JVM CodeCache

The main parts of memory of JVM are Heap, Perm Space and Code Cache. On one hand Heap and Perm sizes are well known as we need to set these sizes quite often, but on the other hand the Code Cache remains not so well known.

With the introduction of JIT (Just in time compiler) I believe in JDK 1.2 version, not all code was compiled to machine code from the byte code at a time. This compilation is completely different from javac compilation we have to convert Java source files to byte codes. The JVM, maintains a certain number that a method should be called (executed), before it decides to compile the code and cache it. By default its 1500 executions but can be overridden using -XX:CompileThreshold=10000. The initial calls to methods when not cached are just executed in interpreted fashion.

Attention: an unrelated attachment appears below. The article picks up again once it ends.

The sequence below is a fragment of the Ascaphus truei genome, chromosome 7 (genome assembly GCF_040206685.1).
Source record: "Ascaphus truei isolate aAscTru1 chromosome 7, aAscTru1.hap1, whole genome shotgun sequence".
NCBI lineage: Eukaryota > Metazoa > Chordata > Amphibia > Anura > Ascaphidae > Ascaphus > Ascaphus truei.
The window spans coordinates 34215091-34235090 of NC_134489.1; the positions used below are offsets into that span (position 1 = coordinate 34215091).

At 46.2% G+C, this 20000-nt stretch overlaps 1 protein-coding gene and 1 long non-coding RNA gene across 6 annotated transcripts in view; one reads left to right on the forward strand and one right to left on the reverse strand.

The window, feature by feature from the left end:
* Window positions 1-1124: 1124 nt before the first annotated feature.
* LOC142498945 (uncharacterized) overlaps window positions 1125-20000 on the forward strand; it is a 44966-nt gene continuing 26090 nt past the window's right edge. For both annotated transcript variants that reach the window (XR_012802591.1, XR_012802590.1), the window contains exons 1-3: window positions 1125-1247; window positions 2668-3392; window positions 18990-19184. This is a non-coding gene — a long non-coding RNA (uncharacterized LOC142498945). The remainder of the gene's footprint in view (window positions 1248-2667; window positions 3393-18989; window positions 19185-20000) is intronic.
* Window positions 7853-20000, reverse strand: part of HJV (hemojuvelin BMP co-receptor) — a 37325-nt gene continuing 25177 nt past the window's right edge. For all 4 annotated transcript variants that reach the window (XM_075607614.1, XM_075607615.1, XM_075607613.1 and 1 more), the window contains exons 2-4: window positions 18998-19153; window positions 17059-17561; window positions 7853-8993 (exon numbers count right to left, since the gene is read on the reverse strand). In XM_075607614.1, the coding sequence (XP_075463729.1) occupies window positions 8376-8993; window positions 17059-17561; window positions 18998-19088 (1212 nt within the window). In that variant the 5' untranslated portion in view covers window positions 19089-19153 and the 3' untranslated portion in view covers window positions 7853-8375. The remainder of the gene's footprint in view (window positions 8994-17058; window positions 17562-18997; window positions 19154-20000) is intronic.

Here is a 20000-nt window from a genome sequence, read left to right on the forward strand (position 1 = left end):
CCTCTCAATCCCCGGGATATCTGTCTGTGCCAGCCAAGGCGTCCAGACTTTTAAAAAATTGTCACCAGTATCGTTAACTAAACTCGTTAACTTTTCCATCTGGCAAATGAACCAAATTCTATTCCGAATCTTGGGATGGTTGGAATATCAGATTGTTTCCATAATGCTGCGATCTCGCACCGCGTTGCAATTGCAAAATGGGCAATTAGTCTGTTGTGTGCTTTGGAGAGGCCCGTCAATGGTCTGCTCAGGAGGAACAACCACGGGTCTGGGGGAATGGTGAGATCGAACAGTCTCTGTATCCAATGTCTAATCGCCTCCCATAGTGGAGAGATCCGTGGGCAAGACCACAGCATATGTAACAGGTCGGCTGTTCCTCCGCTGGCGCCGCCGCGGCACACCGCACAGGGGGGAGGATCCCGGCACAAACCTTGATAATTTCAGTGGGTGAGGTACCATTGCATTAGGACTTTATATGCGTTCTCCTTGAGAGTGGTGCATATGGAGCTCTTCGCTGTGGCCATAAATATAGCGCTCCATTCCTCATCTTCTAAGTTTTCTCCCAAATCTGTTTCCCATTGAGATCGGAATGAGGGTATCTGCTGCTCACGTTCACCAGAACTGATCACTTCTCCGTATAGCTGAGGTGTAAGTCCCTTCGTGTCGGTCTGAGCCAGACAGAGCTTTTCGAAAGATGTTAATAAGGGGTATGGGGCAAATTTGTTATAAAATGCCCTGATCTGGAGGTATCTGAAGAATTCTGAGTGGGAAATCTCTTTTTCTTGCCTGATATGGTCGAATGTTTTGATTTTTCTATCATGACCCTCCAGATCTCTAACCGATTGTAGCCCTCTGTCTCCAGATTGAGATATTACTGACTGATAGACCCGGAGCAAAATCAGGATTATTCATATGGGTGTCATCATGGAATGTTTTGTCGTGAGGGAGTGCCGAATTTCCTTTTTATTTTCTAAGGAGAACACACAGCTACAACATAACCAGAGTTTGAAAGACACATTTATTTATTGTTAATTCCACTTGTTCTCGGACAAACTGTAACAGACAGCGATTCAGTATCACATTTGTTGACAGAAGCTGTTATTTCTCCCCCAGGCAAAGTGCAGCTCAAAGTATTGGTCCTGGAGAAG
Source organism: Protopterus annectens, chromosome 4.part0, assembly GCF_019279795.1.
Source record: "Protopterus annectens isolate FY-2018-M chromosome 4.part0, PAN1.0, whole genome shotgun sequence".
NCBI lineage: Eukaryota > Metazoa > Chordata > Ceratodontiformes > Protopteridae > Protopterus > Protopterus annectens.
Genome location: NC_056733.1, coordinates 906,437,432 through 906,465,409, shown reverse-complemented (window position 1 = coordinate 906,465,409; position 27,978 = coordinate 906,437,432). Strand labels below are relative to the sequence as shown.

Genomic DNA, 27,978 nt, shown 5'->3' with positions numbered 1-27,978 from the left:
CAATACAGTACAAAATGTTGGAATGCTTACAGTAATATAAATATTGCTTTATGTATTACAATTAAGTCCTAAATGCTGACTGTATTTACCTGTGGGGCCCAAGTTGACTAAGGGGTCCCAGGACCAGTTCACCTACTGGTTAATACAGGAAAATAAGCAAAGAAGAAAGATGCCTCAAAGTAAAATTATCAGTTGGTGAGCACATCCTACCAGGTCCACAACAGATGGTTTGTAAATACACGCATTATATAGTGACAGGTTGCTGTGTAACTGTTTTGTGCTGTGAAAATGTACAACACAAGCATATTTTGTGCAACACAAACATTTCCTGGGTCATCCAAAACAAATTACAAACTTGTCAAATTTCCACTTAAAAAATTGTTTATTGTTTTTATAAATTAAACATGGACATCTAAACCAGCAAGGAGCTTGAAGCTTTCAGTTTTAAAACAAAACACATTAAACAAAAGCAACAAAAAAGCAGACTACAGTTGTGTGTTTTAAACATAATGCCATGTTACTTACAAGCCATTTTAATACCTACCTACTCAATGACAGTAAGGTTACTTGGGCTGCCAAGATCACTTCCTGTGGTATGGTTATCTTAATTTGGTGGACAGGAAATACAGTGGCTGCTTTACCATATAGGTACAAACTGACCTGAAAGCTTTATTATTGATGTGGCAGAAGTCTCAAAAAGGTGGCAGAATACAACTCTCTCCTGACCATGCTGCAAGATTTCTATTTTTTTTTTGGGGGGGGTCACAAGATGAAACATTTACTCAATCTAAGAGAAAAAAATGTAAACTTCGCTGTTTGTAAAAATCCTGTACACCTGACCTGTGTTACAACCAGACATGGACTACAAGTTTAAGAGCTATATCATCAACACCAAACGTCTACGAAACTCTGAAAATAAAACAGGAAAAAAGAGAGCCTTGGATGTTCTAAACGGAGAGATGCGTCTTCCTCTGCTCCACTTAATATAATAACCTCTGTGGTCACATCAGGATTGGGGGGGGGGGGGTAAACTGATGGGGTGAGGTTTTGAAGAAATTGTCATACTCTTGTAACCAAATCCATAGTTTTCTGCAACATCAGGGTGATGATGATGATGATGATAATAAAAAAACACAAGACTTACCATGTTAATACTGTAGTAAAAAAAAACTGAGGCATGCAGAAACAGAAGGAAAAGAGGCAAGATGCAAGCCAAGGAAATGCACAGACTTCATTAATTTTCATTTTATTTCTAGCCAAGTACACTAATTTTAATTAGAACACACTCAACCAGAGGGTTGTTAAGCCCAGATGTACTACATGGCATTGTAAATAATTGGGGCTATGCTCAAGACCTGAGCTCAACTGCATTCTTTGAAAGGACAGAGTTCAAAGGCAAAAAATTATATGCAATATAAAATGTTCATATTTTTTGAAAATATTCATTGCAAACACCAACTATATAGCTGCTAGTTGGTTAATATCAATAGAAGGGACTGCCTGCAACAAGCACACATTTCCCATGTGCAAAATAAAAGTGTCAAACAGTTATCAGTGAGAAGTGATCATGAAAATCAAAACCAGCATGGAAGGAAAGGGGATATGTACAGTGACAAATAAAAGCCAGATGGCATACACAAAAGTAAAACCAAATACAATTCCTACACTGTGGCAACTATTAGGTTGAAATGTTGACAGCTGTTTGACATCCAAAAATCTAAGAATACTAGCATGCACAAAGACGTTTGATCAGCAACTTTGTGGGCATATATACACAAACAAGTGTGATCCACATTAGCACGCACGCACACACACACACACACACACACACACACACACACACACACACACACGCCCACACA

So where does code cache fits in all this? Well code cache is part of memory where all the compiled code is cached. There are options (-XX:ReservedCodeCacheSize=32m) to set the size of this cache memory. This memory stays outside of heap memory. So if you decide to make your system reach to peak performance early, by using some extra amount of memory, you should look at these options. Reducing the CompileThreshold and increasing the CodeCache Size, might help you to make your application the peak performance stage faster.

More details on various option configurations:

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